Vapor barriers are sometimes used in conjunction with other waterproofing systems, where select areas of the building envelope are not subject to actual water penetration.
Vapor barriers are discussed only to present their differences and unsuitability for envelope waterproofing.
As previously discussed, soils have characteristic capillary action that allows the upward movement or migration of water vapor through the soil. Beginning as water and saturating the soil immediately adjacent to the water source, the capillary action ends as water vapor in the upper capillary capability limits of the soil.
Vapor barriers prevent upward capillary migration of vapor through soils from penetrating pores of concrete slabs. Without such protection, delamination of flooring materials, damage to structural components, paint peeling, mildew formation, and increased humidity in finished areas will occur. Vapor barriers can also prevent infiltration by alkaline salts into the concrete slab and flooring finish.
Vapor barriers are produced in PVC, combinations of reinforced waterproof paper with a polyvinyl coating, or polyethylene sheets (commonly referred to as visquene).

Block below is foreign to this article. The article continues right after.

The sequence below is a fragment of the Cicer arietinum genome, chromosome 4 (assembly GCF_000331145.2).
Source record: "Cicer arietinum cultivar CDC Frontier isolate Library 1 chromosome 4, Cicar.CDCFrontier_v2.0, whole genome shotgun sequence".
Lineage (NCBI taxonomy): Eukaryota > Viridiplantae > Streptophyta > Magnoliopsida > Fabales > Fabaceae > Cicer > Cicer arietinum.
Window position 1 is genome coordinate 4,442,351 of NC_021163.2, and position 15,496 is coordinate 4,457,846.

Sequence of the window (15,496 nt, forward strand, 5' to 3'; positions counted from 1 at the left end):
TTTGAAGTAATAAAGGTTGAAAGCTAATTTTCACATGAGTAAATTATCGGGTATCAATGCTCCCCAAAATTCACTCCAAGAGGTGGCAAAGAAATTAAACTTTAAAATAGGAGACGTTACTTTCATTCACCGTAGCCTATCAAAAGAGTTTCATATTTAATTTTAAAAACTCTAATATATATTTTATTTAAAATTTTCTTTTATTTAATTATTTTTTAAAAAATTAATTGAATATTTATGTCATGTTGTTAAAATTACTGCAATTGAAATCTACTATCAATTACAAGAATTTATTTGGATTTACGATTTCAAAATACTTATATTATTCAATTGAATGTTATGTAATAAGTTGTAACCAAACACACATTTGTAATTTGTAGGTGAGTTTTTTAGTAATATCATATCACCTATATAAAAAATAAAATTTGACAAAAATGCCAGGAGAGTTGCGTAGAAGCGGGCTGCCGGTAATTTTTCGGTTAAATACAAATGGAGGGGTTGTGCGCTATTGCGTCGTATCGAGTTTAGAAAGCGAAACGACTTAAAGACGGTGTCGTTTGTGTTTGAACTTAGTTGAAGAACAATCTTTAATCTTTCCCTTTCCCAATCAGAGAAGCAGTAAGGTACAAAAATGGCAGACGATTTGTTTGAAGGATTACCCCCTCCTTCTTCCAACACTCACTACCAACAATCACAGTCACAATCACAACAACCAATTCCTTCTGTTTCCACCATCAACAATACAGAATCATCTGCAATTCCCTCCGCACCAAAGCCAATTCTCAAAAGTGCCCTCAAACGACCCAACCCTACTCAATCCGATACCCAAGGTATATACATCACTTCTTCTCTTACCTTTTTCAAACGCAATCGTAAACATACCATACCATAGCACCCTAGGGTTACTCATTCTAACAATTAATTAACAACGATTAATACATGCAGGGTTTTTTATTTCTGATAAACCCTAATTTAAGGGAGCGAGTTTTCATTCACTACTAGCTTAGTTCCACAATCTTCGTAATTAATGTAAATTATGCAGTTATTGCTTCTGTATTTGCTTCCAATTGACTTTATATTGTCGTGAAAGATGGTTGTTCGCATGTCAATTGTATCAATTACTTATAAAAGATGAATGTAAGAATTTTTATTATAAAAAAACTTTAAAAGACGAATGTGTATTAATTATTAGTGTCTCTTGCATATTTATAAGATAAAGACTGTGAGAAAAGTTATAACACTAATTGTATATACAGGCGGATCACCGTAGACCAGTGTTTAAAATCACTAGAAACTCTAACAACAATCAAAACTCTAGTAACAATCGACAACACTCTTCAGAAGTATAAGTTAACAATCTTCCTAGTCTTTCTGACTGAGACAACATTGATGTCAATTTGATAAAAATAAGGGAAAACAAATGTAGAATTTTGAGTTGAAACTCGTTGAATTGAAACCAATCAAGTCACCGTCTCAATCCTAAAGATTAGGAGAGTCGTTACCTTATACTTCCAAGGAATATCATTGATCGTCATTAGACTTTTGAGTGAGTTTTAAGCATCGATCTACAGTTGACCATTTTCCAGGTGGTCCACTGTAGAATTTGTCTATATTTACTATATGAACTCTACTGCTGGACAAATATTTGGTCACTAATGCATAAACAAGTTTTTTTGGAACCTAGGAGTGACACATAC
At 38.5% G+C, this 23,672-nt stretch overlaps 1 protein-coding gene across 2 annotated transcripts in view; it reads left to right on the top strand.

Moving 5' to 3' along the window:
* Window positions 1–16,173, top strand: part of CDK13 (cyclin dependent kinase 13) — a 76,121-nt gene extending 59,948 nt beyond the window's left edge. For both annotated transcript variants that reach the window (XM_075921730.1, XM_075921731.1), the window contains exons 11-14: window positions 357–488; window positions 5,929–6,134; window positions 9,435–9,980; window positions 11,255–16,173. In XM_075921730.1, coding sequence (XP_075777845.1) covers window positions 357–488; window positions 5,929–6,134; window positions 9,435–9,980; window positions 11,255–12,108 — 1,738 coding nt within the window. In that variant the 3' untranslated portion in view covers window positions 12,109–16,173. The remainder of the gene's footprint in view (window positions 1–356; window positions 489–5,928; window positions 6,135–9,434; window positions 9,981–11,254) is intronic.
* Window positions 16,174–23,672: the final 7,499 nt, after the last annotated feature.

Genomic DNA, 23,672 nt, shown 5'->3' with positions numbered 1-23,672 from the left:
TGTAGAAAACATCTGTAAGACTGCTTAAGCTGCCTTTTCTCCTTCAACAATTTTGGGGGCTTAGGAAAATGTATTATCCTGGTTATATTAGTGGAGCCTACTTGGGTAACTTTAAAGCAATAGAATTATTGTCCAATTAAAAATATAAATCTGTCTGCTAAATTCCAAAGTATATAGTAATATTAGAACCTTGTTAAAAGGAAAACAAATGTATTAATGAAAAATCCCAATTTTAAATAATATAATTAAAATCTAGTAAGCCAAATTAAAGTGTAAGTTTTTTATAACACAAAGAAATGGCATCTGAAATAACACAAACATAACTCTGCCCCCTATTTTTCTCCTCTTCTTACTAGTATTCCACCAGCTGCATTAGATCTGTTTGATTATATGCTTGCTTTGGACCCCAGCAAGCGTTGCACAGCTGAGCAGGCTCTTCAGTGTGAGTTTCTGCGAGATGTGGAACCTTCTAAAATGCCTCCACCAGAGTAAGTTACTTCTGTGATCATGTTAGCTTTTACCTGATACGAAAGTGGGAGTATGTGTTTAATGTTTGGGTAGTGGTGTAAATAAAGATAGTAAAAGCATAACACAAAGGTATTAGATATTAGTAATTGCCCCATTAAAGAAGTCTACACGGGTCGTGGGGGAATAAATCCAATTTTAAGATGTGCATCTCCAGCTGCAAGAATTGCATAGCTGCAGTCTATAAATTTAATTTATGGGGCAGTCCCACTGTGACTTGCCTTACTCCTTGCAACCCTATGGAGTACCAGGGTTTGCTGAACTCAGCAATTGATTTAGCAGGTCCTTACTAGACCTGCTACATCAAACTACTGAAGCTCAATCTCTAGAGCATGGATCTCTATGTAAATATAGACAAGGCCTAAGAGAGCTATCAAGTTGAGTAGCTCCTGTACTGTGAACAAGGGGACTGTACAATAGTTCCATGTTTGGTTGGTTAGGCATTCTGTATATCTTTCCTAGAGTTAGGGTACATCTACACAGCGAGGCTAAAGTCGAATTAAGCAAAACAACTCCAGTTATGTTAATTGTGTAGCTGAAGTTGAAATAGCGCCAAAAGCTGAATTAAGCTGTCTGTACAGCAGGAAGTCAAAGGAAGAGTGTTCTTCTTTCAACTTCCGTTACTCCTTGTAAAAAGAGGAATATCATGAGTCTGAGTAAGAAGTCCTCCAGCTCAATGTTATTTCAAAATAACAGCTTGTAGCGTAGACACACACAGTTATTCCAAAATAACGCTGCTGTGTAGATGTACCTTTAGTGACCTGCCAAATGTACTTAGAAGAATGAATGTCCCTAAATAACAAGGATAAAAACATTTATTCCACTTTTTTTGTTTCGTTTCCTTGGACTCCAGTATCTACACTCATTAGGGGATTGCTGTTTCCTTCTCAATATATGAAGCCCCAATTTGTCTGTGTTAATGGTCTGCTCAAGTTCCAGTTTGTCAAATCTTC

Polyethylene sheets are available in both clear and black colors in thicknesses ranging from 5 to 10 mil. PVC materials are available in thickness ranging from 10 to 60 mil.
Typical properties of vapor barriers are summarized in Table 2.9.
Vapor barriers are rolled or spread out over prepared and compacted soil, with joints lapped 6 in. Vapor barriers can be carried under, up, and over foundations to tie horizontal floor applications into vertical applications over walls. This is necessary to maintain the integrity of a building envelope.
Mastics are typically available from manufacturers for adhering materials to vertical substrates. In clay soil, where capillary action is excessive, laps should be sealed with a mastic for additional protection. Proper foundation drainage systems should be installed, as with all waterproofing systems.
Vapor barriers are installed directly over soil, which is not possible with most waterproofing systems. Protection layers or boards are not used to protect the barrier during reinforcement application or concrete placement.